Jack Pickell, Boston.com Staff
Gamers of today sit down on their sofas, fire up their tried-and-true Xbox 360 or their brand-spanking new Wii U, and get instantly caught up in the sophisticated game-play and stunningly realistic graphics of titles like Call of Duty: Black Ops 2, Halo 4, and Assassin's Creed III.
How far we've come from two little lines and one moving dot.
Today marks the 40th anniversary of the granddaddy of video games -- Pong. Atari's coin-operated version of the game debuted at Andy Capp’s Tavern in Sunnyvale, Calif. on this date back in 1972.
Pong quickly took its place along the rows of pinball machines at arcades everywhere. During the mid-'70s, Pong successfully expanded from arcade attraction to living room fixture as home versions of Pong machines were high on little gamers' letters to Santa Claus.
We all know what happened from there. Pong eventually had to make room in the arcade rows for games with deeper concepts and slightly better graphics, like Space Invaders and Missile Command, and single-game home units were eclipsed by systems like the Atari 2600 and Mattel's underrated Intellivision. And that was just the beginning.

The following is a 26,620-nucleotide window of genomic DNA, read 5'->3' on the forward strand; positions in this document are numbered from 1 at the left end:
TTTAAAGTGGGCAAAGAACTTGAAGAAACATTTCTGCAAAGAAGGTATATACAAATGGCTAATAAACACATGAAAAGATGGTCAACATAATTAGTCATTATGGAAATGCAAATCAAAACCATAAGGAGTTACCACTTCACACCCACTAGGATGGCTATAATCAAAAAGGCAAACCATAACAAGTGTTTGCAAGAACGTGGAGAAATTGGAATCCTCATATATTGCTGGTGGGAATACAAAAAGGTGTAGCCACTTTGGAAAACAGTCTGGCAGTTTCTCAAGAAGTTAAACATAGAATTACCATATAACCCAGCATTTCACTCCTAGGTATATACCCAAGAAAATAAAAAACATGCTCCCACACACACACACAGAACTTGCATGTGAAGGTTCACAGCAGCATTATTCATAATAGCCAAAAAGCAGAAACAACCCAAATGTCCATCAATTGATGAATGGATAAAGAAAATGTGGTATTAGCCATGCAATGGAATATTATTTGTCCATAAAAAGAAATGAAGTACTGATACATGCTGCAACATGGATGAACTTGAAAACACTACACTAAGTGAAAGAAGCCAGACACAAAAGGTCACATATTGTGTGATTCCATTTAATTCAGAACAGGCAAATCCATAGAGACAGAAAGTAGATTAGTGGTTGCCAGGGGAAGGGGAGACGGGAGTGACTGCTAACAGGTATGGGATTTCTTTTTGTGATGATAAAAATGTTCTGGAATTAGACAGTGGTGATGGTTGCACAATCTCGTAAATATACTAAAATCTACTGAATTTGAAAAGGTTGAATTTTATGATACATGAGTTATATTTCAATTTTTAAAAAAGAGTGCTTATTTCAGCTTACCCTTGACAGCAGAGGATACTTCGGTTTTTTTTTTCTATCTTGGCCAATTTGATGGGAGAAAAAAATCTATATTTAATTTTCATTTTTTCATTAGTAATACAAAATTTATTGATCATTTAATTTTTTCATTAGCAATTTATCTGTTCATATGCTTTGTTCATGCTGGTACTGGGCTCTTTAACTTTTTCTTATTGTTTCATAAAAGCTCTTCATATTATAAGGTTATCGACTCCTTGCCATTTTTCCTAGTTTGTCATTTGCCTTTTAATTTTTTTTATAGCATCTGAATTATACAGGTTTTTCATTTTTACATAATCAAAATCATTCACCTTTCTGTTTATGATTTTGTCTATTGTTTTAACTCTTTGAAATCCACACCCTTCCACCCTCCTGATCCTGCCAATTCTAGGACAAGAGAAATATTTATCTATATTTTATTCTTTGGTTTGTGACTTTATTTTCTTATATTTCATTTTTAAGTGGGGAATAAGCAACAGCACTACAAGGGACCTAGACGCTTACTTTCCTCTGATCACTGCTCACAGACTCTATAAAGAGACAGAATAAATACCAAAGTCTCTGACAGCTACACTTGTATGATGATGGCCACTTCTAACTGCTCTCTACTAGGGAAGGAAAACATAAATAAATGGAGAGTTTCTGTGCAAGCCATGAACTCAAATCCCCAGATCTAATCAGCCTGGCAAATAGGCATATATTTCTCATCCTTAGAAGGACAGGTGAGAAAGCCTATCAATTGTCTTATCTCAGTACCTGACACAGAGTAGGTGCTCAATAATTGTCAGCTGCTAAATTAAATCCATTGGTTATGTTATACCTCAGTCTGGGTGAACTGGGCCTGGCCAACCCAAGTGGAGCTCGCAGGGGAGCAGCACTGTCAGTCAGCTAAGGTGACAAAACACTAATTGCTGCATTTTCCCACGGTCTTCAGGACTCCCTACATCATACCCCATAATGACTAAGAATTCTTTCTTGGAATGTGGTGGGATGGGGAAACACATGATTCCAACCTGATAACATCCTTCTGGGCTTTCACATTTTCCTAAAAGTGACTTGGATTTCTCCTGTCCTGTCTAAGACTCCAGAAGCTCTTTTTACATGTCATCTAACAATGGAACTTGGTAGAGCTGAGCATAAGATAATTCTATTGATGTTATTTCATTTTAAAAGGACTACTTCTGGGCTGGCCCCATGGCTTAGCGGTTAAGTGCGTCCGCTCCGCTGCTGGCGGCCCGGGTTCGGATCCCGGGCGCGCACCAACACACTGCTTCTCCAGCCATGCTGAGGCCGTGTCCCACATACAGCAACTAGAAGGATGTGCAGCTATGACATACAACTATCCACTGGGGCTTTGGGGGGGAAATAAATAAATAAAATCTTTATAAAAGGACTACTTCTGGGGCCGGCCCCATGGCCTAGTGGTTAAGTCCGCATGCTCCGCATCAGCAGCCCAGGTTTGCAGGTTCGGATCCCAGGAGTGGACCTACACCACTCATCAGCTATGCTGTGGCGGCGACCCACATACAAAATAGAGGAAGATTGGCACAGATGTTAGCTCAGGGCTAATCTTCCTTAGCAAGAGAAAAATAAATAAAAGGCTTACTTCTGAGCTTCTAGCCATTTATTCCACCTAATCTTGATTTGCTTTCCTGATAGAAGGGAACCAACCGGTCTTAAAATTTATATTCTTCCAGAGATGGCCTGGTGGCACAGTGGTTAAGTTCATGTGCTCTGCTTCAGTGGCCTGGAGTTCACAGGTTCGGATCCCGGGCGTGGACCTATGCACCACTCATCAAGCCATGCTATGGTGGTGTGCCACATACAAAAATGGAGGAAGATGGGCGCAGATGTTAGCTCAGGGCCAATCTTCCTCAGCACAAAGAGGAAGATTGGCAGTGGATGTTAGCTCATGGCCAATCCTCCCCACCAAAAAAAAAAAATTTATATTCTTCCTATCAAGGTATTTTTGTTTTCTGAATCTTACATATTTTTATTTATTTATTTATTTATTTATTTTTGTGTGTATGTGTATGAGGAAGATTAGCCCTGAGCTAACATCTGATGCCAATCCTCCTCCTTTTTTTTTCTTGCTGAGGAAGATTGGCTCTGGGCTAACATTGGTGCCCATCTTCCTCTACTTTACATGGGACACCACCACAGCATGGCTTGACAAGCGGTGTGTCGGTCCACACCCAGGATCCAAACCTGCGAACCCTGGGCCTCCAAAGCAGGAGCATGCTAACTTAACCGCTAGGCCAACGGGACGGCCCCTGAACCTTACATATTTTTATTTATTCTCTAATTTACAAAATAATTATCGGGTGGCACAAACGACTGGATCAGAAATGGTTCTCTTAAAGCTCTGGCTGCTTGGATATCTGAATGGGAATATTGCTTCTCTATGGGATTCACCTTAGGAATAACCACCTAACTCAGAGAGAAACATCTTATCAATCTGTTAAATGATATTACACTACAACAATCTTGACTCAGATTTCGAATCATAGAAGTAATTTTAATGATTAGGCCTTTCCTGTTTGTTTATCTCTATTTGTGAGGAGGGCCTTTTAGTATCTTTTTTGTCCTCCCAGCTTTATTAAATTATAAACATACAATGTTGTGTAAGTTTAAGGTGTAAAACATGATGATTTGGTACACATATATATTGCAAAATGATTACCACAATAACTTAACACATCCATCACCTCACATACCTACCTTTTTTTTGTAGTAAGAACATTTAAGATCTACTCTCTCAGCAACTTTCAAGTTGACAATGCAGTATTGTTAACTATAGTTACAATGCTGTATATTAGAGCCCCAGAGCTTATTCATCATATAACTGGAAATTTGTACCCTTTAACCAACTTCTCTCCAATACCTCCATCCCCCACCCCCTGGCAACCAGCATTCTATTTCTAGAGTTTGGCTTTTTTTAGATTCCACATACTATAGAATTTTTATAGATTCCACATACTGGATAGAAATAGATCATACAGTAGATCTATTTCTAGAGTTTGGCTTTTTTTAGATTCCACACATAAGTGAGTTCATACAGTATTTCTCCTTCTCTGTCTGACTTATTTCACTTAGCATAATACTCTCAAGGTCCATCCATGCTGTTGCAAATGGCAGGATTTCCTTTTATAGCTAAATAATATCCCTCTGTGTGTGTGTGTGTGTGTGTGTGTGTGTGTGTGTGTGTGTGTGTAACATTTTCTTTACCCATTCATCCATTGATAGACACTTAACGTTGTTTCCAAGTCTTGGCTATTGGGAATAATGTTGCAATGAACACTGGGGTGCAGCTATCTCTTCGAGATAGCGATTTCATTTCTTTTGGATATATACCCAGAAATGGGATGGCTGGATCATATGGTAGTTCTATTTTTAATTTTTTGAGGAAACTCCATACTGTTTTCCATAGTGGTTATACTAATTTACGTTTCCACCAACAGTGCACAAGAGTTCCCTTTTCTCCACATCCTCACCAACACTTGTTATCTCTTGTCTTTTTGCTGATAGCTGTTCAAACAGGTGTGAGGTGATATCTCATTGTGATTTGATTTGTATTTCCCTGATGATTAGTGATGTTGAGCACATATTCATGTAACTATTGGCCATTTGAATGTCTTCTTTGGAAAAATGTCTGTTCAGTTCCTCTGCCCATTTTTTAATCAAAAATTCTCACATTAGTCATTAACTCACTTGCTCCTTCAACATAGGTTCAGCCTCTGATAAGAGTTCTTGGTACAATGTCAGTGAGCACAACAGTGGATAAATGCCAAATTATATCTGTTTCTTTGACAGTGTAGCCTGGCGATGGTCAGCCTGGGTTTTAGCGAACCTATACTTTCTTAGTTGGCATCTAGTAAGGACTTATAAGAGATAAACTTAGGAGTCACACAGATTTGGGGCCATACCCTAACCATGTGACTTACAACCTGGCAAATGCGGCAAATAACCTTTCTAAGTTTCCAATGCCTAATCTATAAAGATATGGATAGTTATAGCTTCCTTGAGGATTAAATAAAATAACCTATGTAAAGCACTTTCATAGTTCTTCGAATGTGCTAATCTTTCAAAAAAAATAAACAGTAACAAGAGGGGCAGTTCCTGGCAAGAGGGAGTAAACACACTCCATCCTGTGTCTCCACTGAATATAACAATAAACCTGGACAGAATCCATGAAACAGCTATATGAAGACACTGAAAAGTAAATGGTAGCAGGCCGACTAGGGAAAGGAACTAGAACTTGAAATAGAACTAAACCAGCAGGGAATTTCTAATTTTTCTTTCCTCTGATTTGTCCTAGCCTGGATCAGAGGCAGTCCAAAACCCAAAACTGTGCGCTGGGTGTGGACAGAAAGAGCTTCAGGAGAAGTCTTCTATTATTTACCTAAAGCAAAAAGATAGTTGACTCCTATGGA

Pong still exists. It's readily available to play online (just Google it), and if you know where to look, you can still find a rare working version of the now-40-year-old coin-op machine.
One such place is the amazing American Classic Arcade Museum (ACAM) located at Funspot in Laconia, New Hampshire -- a fully working arcade, filled with vintage games, including some of the world’s rarest, and all in great working order.
Jack Pickell is a Senior News Content Producer at Boston.com, once owned a Pong game, and is still saving up to buy a vintage Donkey Kong coin-op machine. He can be reached at firstname.lastname@example.org.